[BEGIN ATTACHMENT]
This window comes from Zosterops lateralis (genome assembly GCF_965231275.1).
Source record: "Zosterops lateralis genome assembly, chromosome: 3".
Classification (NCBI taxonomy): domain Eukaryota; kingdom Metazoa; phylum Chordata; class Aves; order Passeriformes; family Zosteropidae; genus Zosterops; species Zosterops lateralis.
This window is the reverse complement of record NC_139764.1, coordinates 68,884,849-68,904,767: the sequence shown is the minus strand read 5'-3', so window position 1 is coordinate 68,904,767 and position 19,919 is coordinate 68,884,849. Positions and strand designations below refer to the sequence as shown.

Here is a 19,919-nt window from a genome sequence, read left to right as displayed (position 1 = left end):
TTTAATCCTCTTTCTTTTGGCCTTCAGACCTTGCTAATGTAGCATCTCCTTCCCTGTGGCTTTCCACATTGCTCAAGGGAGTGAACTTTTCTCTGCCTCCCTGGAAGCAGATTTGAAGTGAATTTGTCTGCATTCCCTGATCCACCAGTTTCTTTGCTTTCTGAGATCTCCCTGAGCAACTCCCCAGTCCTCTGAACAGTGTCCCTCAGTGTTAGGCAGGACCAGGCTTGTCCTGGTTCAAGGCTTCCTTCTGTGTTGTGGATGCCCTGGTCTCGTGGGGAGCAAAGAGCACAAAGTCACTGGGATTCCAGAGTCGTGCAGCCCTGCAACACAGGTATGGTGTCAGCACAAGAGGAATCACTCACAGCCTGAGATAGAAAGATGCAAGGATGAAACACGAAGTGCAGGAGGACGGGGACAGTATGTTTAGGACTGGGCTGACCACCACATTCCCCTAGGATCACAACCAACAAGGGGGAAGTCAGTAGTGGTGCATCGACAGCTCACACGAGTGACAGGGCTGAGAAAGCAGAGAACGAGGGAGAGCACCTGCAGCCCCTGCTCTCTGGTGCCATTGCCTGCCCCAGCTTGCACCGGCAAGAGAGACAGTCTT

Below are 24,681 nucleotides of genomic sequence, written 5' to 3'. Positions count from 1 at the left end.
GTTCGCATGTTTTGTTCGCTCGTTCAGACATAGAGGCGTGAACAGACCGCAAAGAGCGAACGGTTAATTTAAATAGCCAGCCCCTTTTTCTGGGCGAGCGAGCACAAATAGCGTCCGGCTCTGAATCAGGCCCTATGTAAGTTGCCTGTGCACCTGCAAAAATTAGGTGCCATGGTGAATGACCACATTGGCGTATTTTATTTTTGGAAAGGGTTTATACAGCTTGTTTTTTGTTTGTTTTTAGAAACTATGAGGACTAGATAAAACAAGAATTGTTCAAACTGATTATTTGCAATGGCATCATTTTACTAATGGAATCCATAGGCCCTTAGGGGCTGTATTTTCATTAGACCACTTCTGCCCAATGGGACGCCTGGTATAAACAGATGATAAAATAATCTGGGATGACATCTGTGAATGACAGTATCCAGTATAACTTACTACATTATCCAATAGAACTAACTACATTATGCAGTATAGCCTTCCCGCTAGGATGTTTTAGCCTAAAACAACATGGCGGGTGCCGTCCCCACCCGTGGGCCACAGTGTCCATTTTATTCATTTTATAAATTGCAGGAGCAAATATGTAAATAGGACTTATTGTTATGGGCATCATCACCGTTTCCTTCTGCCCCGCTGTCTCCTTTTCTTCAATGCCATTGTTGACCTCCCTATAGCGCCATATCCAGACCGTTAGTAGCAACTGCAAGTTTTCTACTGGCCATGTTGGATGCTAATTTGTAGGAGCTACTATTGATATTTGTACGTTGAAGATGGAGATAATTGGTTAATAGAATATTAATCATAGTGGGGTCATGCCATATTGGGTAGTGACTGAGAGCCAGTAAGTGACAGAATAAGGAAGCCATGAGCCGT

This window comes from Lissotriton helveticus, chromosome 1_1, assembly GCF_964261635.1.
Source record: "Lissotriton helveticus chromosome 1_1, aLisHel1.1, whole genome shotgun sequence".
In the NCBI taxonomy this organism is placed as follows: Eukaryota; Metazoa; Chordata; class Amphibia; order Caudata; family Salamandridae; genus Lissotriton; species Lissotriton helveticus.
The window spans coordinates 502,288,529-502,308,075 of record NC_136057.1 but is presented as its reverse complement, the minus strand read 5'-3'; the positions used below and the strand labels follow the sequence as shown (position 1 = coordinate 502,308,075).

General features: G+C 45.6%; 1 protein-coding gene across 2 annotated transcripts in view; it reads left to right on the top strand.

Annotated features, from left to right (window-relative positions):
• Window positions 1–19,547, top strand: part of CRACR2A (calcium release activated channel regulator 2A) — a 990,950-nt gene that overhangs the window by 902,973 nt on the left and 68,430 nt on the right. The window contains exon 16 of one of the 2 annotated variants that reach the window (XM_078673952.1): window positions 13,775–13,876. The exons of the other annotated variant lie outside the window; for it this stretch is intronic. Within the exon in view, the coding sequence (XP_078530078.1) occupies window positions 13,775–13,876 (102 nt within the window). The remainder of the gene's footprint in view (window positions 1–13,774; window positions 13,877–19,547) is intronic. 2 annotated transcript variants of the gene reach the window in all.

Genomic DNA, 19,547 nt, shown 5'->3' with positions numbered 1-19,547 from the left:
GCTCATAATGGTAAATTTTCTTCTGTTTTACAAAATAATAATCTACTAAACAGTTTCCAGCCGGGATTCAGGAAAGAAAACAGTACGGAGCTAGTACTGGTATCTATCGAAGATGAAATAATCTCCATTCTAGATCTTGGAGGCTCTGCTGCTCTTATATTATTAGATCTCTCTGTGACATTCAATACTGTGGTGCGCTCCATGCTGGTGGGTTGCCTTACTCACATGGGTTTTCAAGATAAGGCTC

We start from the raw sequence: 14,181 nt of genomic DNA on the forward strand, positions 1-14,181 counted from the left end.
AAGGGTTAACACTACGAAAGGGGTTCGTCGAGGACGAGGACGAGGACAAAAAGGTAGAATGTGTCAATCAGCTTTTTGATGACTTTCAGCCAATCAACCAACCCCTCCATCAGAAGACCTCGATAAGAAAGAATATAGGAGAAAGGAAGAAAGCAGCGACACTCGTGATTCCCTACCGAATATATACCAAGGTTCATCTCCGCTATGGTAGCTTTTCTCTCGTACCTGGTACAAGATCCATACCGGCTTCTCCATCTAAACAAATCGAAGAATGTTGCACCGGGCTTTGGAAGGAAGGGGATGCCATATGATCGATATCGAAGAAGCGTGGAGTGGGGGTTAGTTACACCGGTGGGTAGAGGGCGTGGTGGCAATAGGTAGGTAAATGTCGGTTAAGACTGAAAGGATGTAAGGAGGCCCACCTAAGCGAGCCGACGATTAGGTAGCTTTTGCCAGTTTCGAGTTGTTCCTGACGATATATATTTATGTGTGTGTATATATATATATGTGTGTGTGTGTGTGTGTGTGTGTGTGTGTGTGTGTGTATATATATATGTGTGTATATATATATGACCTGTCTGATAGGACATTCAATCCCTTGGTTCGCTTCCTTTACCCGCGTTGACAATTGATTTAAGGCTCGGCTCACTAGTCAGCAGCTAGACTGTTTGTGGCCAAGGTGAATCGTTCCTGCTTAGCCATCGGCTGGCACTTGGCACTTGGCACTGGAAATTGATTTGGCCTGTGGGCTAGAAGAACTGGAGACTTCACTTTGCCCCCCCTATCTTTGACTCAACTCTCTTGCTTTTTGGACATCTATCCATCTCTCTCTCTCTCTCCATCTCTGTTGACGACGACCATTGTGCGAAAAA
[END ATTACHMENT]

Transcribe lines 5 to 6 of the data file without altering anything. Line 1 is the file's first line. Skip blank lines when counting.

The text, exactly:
Here is a 19,919-nt window from a genome sequence, read left to right as displayed (position 1 = left end):
TTTAATCCTCTTTCTTTTGGCCTTCAGACCTTGCTAATGTAGCATCTCCTTCCCTGTGGCTTTCCACATTGCTCAAGGGAGTGAACTTTTCTCTGCCTCCCTGGAAGCAGATTTGAAGTGAATTTGTCTGCATTCCCTGATCCACCAGTTTCTTTGCTTTCTGAGATCTCCCTGAGCAACTCCCCAGTCCTCTGAACAGTGTCCCTCAGTGTTAGGCAGGACCAGGCTTGTCCTGGTTCAAGGCTTCCTTCTGTGTTGTGGATGCCCTGGTCTCGTGGGGAGCAAAGAGCACAAAGTCACTGGGATTCCAGAGTCGTGCAGCCCTGCAACACAGGTATGGTGTCAGCACAAGAGGAATCACTCACAGCCTGAGATAGAAAGATGCAAGGATGAAACACGAAGTGCAGGAGGACGGGGACAGTATGTTTAGGACTGGGCTGACCACCACATTCCCCTAGGATCACAACCAACAAGGGGGAAGTCAGTAGTGGTGCATCGACAGCTCACACGAGTGACAGGGCTGAGAAAGCAGAGAACGAGGGAGAGCACCTGCAGCCCCTGCTCTCTGGTGCCATTGCCTGCCCCAGCTTGCACCGGCAAGAGAGACAGTCTT